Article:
The resident council is accusing the authority of deliberate negligence designed to push out Black and low-income residents
Constructed in 1960 and granted national historic status in 2017, the Golden Gate Village public housing complex was created to house the Black community remaining in Marin City following the end of WWII. These residents, who had worked in nearby shipyards during the war, were barred from purchasing homes throughout the rest of Marin, unlike their white counterparts.
Today, Golden Gate Village has fallen into disrepair as federal funding for the United States Department of Housing and Urban Development (HUD) has diminished. Private building inspectors hired by complex residents noted many units contain “unsafe and outdated electrical sub panels and other electrical code violations constituting fire hazards” and “evidence of active rodent infestation, mold”.
The Marin Housing Authority (MHA) has developed a renovation plan with a private firm to address the estimated $90 million in needed repairs 一 a plan which the Golden Gate Village Residents Council, a group of elected residents from the complex, believes is designed to force out low-income and Black residents. The council filed a lawsuit against the MHA on August 6 alleging the authority purposely neglected the public housing complex “to justify the [its] demolition and disposition” and asking the authority to adopt its plan for a “Deep Green Retrofit” of Golden Gate Village that would allow residents to purchase their units.
“We deserve our living standards to be up to par,” Marin City resident Malachia Hoover said during a virtual press conference on August 6. “I mean we live in one of the wealthiest counties in the world. There is no excuse why our units have been so neglected. Is it because we are predominantly African American? Is it because most of us live under the average income level of Marin County residents? … I want Marin City to be a place where I can continue to plant my generational roots and, as an expecting mother, a place where my daughter can be proud to say this is her home as well.”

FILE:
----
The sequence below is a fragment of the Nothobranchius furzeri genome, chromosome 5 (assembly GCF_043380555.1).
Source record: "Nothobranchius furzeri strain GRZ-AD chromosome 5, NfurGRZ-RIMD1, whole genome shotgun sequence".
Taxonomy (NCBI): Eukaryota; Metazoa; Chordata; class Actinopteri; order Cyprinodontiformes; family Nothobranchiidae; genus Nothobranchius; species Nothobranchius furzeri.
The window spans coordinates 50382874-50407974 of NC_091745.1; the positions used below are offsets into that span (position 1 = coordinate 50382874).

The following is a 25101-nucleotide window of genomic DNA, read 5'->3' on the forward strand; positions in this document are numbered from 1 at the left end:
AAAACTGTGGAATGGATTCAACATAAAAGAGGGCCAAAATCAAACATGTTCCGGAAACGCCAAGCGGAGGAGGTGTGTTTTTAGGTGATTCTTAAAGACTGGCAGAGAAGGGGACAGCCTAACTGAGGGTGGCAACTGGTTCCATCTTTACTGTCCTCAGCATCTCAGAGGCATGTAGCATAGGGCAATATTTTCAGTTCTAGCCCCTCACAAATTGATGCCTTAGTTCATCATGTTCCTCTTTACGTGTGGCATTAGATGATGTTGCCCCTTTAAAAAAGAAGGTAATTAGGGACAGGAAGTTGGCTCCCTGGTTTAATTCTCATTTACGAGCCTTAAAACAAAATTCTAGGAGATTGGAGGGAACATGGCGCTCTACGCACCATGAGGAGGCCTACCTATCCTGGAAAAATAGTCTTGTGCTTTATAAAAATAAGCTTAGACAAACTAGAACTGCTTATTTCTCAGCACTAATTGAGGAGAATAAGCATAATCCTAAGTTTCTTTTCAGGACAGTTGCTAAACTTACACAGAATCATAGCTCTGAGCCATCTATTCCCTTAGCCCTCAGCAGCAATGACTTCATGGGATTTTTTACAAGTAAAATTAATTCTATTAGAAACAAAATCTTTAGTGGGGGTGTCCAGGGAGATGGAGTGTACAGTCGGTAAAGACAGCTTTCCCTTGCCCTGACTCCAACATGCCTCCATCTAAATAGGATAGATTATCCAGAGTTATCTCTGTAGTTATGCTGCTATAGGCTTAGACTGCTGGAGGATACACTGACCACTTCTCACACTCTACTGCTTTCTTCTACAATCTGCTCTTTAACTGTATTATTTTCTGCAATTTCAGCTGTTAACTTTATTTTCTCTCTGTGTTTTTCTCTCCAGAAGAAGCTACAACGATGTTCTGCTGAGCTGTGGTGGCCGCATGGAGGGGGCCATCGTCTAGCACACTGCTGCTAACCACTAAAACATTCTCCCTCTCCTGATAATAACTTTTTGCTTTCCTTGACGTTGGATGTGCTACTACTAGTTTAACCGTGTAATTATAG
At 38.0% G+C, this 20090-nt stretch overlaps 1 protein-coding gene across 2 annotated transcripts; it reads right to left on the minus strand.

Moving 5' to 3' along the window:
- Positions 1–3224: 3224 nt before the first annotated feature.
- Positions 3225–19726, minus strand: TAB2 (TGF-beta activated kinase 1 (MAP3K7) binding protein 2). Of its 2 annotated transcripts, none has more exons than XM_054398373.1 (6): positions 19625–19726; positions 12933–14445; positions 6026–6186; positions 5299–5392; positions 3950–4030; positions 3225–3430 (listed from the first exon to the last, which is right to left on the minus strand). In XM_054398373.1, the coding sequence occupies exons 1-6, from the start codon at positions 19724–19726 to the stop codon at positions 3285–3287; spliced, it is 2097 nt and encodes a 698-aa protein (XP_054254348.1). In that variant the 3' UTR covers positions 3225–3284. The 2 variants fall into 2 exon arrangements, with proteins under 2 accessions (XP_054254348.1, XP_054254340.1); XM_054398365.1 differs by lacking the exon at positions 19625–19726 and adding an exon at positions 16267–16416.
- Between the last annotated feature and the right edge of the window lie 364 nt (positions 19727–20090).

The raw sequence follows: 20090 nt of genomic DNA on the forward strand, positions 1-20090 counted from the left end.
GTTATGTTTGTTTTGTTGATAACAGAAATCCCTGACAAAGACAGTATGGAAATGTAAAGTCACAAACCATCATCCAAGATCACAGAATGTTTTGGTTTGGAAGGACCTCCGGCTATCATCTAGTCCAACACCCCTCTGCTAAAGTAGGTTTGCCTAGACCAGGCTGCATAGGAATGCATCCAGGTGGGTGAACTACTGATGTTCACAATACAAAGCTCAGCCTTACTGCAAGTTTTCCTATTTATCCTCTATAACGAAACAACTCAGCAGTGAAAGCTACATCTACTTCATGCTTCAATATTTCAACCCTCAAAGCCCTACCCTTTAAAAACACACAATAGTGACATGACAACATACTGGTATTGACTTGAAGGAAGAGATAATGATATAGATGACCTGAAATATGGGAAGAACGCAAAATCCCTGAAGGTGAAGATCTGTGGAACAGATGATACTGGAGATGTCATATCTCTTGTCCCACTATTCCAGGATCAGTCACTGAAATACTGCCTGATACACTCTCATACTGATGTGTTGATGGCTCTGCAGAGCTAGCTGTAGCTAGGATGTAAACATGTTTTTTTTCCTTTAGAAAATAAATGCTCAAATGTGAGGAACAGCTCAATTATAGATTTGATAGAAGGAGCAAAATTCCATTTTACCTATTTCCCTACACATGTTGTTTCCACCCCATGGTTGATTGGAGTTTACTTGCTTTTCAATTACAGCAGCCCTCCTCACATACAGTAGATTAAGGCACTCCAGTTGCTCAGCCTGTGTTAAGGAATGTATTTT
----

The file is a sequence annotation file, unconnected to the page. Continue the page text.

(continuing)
The lawsuit, filed on the 55-year anniversary of the Voting Rights Act, accuses the authority of allowing the housing complex to deteriorate to force residents to accept their current plan for redevelopment, which was announced in February. Residents allegedly complained to the MHA about poor living conditions for nine years with little to no response.
“We’ve been ignored and ignored,” Marin City resident Devon Smith said at the August 6 press conference. “[The fact] that we have to bring a lawsuit to the table shows how self-determined we are about our community and about our next generation. A lot of men my age, a lot of people my age, are having children and we need to make it better for those kids coming up.”
The resident council expressed particular concern with the validity of MHA’s physical need assessments. These estimate the cost to repair the housing complex. If renovation costs are high enough in relation to the cost of rebuilding the complex, MHA could decide to demolish Golden Gate Village.
The 2015 assessment calculated that repairs to bring the property to HUD standards would cost roughly $16 million with $63 million needed for future maintenance. A second estimation by AEI consultants this year approximated immediate repair costs at $90 million, qualifying the complex for demolition.